A. I will make your question even tougher. In Romans 3:10, the Bible says, “As it is written, There is none righteous, no, not one.” The word “righteous” in both of these verses is translated from the same Greek word. Does the Bible contradict itself? Never!
Those who would like to have people believe that the Bible contains contradictions often try to present the Bible as if it is a dead slab of concrete with no nuances, no shades of meaning, no differences because of context. But one of the first rules of Bible interpretation is to look at context.
Romans 3:10 was written by Paul. Paul also wrote Philippians 3:4-6: “Though I might also have confidence in the flesh. If any other man thinketh that he hath whereof he might trust in the flesh, I more: Circumcised the eighth day, of the stock of Israel, of the tribe of Benjamin, an Hebrew of the Hebrews; as touching the law, a Pharisee; Concerning zeal, persecuting the church; touching the righteousness which is in the law, blameless.” How can Paul say in Romans 3:10 that no one is righteous and then in Philippians 3:4-6 say that he is righteous?
The difference between Romans 3:10 and Philippians 3:4-6 is the difference between God’s perspective and man’s. In Romans 3:10, we see man from God’s perspective. No one can keep the law perfectly and measure up to His standards of righteousness. In Philippians 3:4-6, Paul is simply telling us that from the perspective of a law-abiding Jew who was careful to keep the externalities of the law, he was as righteous as any other such Jew. That is, other Jews would have respected him and considered him righteous. But he did not mean this to refer to God’s perspective. Notice what he says in the verses that immediately follow: “But what things were gain to me, those I counted loss for Christ. Yea doubtless, and I count all things but loss for the excellency of the knowledge of Christ Jesus my Lord: for whom I have suffered the loss of all things, and do count them but dung, that I may win Christ, And be found in him, not having mine own righteousness, which is of the law, but that which is through the faith of Christ, the righteousness which is of God by faith” (Philippians 3:7-9). Do you see how Paul denigrates having his own righteousness, which is by the law? That is because he knows that, from God’s perspective, it is as worthless as dung (verse 8) and filthy rags: “But we are all as an unclean thing, and all our righteousnesses are as filthy rags; and we all do fade as a leaf; and our iniquities, like the wind, have taken us away” (Isaiah 64:6).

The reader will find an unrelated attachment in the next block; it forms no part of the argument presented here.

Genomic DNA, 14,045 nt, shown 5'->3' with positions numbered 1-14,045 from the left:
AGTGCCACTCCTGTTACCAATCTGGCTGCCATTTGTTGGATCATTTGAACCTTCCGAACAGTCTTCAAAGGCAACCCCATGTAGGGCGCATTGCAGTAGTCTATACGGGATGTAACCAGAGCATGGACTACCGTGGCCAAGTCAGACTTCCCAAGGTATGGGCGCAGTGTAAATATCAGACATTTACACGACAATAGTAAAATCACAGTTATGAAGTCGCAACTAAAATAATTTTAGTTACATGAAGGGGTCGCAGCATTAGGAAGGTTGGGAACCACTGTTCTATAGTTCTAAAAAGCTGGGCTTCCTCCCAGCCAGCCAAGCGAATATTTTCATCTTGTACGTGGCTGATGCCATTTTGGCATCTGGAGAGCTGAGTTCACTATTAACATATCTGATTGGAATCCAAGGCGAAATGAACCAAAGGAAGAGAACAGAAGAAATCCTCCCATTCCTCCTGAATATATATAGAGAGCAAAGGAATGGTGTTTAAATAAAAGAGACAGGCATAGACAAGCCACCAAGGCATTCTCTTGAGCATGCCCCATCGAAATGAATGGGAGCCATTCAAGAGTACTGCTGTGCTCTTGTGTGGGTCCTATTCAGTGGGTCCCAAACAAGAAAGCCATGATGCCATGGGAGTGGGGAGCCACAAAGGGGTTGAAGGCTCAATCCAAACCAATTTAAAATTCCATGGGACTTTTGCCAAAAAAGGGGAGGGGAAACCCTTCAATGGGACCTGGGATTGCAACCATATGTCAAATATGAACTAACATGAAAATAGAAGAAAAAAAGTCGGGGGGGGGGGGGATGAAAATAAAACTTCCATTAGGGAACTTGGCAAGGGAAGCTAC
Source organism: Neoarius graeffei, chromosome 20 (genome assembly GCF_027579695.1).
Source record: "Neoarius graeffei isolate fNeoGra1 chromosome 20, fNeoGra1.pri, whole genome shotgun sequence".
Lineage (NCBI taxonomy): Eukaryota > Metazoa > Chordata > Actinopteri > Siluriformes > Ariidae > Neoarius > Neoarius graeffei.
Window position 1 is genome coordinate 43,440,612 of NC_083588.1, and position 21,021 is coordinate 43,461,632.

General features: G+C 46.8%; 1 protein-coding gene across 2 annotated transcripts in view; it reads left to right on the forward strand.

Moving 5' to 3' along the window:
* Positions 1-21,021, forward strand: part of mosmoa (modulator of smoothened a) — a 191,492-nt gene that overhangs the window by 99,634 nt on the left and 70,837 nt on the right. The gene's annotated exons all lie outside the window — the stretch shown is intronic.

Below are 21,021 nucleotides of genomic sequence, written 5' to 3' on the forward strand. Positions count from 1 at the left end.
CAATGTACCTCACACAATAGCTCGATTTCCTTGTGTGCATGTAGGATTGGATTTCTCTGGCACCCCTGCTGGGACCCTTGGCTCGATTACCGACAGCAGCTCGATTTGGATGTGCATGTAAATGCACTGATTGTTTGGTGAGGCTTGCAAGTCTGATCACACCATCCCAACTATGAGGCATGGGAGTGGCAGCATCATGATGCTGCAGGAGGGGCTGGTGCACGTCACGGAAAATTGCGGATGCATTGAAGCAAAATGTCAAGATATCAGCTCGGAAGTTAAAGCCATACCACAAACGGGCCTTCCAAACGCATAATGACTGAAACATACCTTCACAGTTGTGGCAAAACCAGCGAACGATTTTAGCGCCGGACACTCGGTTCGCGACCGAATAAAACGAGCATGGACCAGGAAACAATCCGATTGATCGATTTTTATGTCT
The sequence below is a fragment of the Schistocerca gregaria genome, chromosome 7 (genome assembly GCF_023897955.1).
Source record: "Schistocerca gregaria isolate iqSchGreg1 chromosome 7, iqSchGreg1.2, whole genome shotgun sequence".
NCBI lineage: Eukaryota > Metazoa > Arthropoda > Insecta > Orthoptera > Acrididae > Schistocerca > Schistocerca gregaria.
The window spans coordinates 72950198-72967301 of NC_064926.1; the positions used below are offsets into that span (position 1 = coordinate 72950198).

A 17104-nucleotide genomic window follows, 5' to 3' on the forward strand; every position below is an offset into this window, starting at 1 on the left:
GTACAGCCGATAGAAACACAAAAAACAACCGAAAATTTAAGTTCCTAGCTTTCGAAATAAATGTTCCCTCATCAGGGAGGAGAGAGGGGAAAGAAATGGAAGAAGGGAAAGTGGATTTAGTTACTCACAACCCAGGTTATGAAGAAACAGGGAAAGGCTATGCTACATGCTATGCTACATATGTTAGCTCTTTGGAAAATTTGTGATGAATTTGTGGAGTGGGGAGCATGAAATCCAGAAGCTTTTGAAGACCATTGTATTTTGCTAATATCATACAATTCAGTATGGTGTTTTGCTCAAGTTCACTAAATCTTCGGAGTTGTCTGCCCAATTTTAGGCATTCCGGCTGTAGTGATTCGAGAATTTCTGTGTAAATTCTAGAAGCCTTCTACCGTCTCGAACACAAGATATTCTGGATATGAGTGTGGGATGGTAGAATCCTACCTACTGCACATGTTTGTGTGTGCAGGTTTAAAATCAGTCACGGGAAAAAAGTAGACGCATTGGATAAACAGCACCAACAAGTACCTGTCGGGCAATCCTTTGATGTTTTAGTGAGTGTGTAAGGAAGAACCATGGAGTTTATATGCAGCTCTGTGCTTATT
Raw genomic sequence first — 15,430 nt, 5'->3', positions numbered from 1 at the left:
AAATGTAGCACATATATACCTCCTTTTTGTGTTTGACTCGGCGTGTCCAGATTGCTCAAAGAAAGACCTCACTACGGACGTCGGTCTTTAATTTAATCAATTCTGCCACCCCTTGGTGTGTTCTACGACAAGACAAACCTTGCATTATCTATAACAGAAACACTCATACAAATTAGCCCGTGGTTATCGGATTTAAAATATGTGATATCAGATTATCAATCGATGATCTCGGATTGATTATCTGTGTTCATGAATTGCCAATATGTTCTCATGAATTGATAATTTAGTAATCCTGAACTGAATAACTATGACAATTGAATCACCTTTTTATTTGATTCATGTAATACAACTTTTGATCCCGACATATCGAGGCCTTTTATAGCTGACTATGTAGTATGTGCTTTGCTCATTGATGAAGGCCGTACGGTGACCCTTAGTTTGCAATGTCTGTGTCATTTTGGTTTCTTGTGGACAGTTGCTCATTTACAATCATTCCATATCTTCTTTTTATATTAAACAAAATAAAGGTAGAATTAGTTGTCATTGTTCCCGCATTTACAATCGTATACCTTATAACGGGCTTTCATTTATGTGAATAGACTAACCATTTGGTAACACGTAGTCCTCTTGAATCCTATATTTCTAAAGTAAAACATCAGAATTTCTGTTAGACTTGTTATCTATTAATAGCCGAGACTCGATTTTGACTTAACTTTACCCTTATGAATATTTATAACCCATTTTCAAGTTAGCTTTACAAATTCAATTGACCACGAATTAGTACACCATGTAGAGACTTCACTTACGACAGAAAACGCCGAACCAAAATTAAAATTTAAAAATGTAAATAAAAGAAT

Paul understood that no one can really keep the law; those who think they can, are just fooling themselves. In Romans 7, Paul writes, “For sin, taking occasion by the commandment, deceived me, and by it slew me” (verse 11). In verses 14-15, he adds, “For we know that the law is spiritual: but I am carnal, sold under sin. For that which I do I allow not: for what I would, that do I not; but what I hate, that do I.” Like everyone else, he is a sinner. Read now what he says in Romans 7:24-8:4:
O wretched man that I am! who shall deliver me from the body of this death? I thank God through Jesus Christ our Lord. So then with the mind I myself serve the law of God; but with the flesh the law of sin. There is therefore now no condemnation to them which are in Christ Jesus, who walk not after the flesh, but after the Spirit. For the law of the Spirit of life in Christ Jesus hath made me free from the law of sin and death. For what the law could not do, in that it was weak through the flesh, God sending his own Son in the likeness of sinful flesh, and for sin, condemned sin in the flesh: That the righteousness of the law might be fulfilled in us, who walk not after the flesh, but after the Spirit.
As Paul says, it is those who are in Christ Jesus—who are placing their trust in Him—who have no condemnation. And this now answers the question about Luke 1. Luke says that Zacharias and Elisabeth were…righteous before the law? No. Righteous before man? No. He says they were righteous before God. There is only one way they could have been righteous before God. True, they were devout Jews under the Old Covenant, so they walked in the commandments and ordinances, and, as Paul in Philippians 3:6, were “blameless.” In other words, they kept the externalities. But that would not have made them righteous before God. The only way they could have been righteous before God is if they were trusting their salvation to their coming Savior and Messiah. Of course, at this time, they did not know who the Messiah would be or when He would come, but they knew the Old Testament’s promises, and they trusted in them. Zacharias and Elisabeth were elect saints of God to whom God opened the Scriptures and gave faith. This is the only way they could have been righteous before Him.
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